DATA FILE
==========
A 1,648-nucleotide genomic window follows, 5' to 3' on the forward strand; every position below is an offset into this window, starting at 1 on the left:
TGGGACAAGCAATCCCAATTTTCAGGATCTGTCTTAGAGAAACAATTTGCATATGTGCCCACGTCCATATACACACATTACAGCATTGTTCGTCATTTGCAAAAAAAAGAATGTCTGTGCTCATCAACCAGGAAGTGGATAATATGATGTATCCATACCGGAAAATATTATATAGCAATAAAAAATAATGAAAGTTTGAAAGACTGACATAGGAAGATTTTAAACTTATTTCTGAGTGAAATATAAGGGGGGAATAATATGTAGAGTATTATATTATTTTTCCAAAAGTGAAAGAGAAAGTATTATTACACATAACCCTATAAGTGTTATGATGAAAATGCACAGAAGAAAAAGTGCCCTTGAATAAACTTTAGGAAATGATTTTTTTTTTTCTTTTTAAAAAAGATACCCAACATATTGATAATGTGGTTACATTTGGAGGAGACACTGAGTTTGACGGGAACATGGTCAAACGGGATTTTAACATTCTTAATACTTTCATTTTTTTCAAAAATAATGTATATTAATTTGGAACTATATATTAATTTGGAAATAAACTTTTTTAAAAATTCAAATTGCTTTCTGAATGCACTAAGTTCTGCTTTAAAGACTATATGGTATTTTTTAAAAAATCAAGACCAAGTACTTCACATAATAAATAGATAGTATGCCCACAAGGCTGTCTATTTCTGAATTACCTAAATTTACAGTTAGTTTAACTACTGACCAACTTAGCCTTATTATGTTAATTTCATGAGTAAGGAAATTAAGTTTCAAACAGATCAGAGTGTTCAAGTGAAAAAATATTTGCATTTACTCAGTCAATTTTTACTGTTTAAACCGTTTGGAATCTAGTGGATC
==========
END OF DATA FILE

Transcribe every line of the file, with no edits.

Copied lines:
A 1,648-nucleotide genomic window follows, 5' to 3' on the forward strand; every position below is an offset into this window, starting at 1 on the left:
TGGGACAAGCAATCCCAATTTTCAGGATCTGTCTTAGAGAAACAATTTGCATATGTGCCCACGTCCATATACACACATTACAGCATTGTTCGTCATTTGCAAAAAAAAGAATGTCTGTGCTCATCAACCAGGAAGTGGATAATATGATGTATCCATACCGGAAAATATTATATAGCAATAAAAAATAATGAAAGTTTGAAAGACTGACATAGGAAGATTTTAAACTTATTTCTGAGTGAAATATAAGGGGGGAATAATATGTAGAGTATTATATTATTTTTCCAAAAGTGAAAGAGAAAGTATTATTACACATAACCCTATAAGTGTTATGATGAAAATGCACAGAAGAAAAAGTGCCCTTGAATAAACTTTAGGAAATGATTTTTTTTTTTCTTTTTAAAAAAGATACCCAACATATTGATAATGTGGTTACATTTGGAGGAGACACTGAGTTTGACGGGAACATGGTCAAACGGGATTTTAACATTCTTAATACTTTCATTTTTTTCAAAAATAATGTATATTAATTTGGAACTATATATTAATTTGGAAATAAACTTTTTTAAAAATTCAAATTGCTTTCTGAATGCACTAAGTTCTGCTTTAAAGACTATATGGTATTTTTTAAAAAATCAAGACCAAGTACTTCACATAATAAATAGATAGTATGCCCACAAGGCTGTCTATTTCTGAATTACCTAAATTTACAGTTAGTTTAACTACTGACCAACTTAGCCTTATTATGTTAATTTCATGAGTAAGGAAATTAAGTTTCAAACAGATCAGAGTGTTCAAGTGAAAAAATATTTGCATTTACTCAGTCAATTTTTACTGTTTAAACCGTTTGGAATCTAGTGGATC